I don’t know how to ride a bike.
There it is.
You might as well stop reading.
I’ve kept this hidden from virtually everyone for the past 40 years—my inability to participate in an activity that most children are enjoying by the age of eight and most people apparently never forget.
“It’s like riding a bike,” they say about skills that stay with you forever. Oh really? Well, not for me.
It’s been like this since birth, this disconnect from my physical existence—my fear of losing balance, of getting physically unstuck.
I cannot explain why something that comes so naturally to others is so completely impossible to me. I’ve had occupational therapists, my parents, and my sister attempt in vain to get me to come to that point of equilibrium when both feet are carefully positioned on alternate pedals of this alien vessel. But no such luck.
Balance was and continues to be to me what a sentence is to someone who cannot read. And just like an illiterate, I made my way through childhood with a closet full of tricks to keep my skeletons tightly bolted away.
As a teen in the 90s in Barbados, riding was all that we did. Shiny red and black bikes with intimidating narrow wheels would make their way out on the busy streets several times per week, accompanied by carefree 12 and 13-year-olds. I would join them, fake smiles and corny jokes effectively masking my trepidation.
Superior intelligence gave me a way of participating in the shenanigans of my physically-able biker friends. Blue and green eye shadow, crayons, and markers were my tools for feigning one injury or the next—giving me excuses for why I’d have to sit on someone’s handle bars. My cooperative, and perhaps not totally oblivious crew, never questioned why I had a persistently sprained ankle or twisted wrist or why my scoliosis could get worse if I captained a bike.
Sometimes my sister, who was in on my secret, would ask me to be her passenger, to which I’d happily agree.
I was and am as attached to the concept of riding as I am to flying—as they are equally foreign to me.
Gravity is my neglectful mother, and I am her needy child.
Every time I release my persistently tight grasp of the flat ground, I lose control, fearful of the unpredictability of an incline or a rugged terrain and subconsciously terrified that if I turn my back on gravity she will abandon me and I will fall flat on my face.
In developmental psychology, they call it dyspraxia—this paralysis of mine—a difficulty in planning and carrying out non-habitual motor acts in the correct sequence. But for me, it goes far beyond this clinical definition.
My consciousness constantly lives somewhere on the spectrum of the land of my senses and the reality of my brain. I am always aware of merely being a tenant in the physical house that I’ve been given—the benefactor of numerous refurbishments and upgrades over the years, but nevertheless as foreign to me as if I lived on the moon.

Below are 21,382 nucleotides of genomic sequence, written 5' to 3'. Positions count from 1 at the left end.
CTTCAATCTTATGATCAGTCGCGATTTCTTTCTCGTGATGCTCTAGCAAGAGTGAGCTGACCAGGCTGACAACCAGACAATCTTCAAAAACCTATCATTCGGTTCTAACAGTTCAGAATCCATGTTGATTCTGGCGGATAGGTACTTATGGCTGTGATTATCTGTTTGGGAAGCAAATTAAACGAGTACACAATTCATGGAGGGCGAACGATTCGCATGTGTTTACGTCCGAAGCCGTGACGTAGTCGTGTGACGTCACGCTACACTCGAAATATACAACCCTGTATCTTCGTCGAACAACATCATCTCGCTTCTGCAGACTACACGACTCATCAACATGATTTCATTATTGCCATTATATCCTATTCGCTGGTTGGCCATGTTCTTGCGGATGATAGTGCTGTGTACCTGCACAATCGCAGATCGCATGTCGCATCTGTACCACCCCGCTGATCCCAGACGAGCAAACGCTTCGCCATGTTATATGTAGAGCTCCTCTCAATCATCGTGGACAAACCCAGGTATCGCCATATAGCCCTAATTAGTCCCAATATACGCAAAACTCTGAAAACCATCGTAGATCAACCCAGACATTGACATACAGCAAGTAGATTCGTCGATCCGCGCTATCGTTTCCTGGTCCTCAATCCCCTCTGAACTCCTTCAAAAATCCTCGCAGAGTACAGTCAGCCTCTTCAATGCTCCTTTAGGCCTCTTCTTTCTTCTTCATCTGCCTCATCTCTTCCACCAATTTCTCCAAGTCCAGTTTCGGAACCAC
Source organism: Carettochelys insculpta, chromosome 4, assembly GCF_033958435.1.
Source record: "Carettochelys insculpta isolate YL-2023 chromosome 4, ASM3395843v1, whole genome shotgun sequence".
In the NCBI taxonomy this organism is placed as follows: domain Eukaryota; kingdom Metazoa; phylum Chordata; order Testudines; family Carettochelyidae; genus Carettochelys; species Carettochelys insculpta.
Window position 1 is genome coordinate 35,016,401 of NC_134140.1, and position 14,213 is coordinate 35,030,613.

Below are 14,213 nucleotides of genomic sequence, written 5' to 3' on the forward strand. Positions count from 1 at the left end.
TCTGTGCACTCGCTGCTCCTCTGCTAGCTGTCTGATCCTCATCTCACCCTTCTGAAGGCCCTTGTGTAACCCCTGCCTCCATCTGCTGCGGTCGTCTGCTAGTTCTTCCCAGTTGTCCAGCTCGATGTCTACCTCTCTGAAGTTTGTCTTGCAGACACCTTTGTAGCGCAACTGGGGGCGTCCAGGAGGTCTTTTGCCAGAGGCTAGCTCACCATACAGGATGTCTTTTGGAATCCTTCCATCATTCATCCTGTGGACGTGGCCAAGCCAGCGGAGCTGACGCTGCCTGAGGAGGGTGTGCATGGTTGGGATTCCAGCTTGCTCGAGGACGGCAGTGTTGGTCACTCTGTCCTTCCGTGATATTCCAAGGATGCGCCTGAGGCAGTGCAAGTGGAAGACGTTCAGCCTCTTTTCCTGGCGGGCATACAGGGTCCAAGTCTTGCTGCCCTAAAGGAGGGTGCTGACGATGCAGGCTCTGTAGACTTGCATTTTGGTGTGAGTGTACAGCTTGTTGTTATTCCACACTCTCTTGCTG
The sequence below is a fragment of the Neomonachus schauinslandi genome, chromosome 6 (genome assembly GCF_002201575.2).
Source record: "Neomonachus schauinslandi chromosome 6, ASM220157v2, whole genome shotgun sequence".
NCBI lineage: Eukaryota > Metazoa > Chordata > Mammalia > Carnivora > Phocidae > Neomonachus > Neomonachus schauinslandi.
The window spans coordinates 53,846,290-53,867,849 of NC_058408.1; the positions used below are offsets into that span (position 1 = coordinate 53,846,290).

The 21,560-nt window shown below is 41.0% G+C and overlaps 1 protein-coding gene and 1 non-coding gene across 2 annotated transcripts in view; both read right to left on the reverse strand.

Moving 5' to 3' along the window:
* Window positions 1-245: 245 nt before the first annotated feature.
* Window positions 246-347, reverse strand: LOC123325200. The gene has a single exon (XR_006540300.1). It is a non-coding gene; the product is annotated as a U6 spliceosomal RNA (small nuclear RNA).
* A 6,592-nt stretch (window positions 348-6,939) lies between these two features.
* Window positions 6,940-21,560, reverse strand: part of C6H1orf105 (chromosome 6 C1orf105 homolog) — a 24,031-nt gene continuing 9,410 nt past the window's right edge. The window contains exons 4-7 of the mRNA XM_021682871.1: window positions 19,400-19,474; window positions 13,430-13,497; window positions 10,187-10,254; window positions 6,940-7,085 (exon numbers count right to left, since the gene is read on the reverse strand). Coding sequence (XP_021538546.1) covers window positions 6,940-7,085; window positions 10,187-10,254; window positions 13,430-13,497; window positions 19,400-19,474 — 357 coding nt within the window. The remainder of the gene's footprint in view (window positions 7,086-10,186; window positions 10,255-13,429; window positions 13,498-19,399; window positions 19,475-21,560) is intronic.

I’ve never been able to effectively connect with other people through activities that require motor ability or bilateral or symmetrical integration of the body.
Even though I live on a tropical island and love the ocean, I am so debilitated by motion sickness that it is impossible to board a boat without a dose-and-a-half of motion stabilizers or fearing a fall because I am so out of balance on the unstable grittiness of a boat’s floor.
When I attempt challenging hikes, I am often the brunt of jokes, sliding and stumbling while I attempt to ascend an incline, feeling paralyzed, and then invariably slipping and tripping when I make my way down hills. My unsteady heels disconnecting from the ground and the unstable terrain rejected by my stubborn and uncooperative body.
Headfirst diving, two hand piano playing, writing extensively with a pen or a pencil—nope, nope, nope.
Coming last in every running race, every competition that requires physical dexterity.
Growing up in the Caribbean, the bom bom vibrating from the windows of the zooming maxi taxis would speak my language, laughing with my soul, waking up my clueless cerebellum, zipping through my body and telling me how to move. That’s why I always loved the predictable and passionate bass of my Caribbean music—she would connect with my heart, allowing me to dance and putting my brain to rest.
This dyspraxia of mine has also been a blessing. It has never failed to remind me that I am not defined by my body. It is not the house of my soul—it is the pawn of my soul. Just as she may not work as well as one of the fancier models, she gets me from A to B, has given me three beautiful children, and, at the age of 40, I am often happy at what looks back at me in the mirror.
This body will not carry me into my next life—we will bid farewell to each other in a few decades and she will decay in the mud. I am grateful to her for all that she has given me and the lessons that I have learned through the challenges that she has presented.
And to gravity, I am grateful to her for being so elusive, for she has given me the strength to rely on my imagination and my talent for writing to not ride, not hike, but to soar beyond the clouds, to unleash my soul from the physical so that I could accumulate greater wisdom and strength than if I had been more connected with the limitations of my skin.
I am not this body.
Author: Daphne Ewing-Chow
Image: Flickr/Kelil Foto
Editor: Travis May